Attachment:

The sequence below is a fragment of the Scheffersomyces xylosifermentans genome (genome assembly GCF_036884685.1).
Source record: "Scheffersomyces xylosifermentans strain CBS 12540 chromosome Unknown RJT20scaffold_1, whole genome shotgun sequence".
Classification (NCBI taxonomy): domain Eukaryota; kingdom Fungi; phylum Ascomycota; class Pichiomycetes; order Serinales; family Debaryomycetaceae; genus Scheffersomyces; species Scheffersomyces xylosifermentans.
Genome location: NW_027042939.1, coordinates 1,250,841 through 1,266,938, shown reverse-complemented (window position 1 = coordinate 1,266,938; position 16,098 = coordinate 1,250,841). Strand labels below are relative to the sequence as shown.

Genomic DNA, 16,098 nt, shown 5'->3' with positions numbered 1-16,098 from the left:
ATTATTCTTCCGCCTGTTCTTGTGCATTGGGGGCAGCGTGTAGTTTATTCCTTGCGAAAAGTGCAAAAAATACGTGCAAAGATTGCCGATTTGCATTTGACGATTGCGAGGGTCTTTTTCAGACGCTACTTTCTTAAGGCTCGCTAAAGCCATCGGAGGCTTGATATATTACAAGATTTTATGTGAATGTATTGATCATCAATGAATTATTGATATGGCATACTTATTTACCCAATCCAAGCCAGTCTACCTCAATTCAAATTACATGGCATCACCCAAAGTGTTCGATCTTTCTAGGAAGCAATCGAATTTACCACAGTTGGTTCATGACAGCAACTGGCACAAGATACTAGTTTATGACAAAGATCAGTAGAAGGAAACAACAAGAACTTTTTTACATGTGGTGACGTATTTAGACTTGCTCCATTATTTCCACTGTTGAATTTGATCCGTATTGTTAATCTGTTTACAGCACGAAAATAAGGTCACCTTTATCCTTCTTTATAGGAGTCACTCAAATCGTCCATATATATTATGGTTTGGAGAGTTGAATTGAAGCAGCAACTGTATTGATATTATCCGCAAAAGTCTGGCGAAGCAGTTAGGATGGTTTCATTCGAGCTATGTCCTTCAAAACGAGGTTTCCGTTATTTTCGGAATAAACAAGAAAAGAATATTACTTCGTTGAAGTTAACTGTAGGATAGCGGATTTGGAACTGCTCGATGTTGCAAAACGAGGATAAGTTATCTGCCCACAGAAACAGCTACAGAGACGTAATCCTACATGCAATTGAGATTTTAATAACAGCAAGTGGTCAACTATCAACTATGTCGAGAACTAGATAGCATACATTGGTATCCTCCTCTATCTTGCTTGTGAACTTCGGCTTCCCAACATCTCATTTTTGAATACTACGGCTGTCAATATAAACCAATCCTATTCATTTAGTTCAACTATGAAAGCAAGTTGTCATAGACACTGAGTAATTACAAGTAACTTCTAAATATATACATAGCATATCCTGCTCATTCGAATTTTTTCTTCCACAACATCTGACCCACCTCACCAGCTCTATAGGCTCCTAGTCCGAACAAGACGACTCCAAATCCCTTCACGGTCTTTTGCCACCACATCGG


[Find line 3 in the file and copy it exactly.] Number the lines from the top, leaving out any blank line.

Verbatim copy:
Classification (NCBI taxonomy): domain Eukaryota; kingdom Fungi; phylum Ascomycota; class Pichiomycetes; order Serinales; family Debaryomycetaceae; genus Scheffersomyces; species Scheffersomyces xylosifermentans.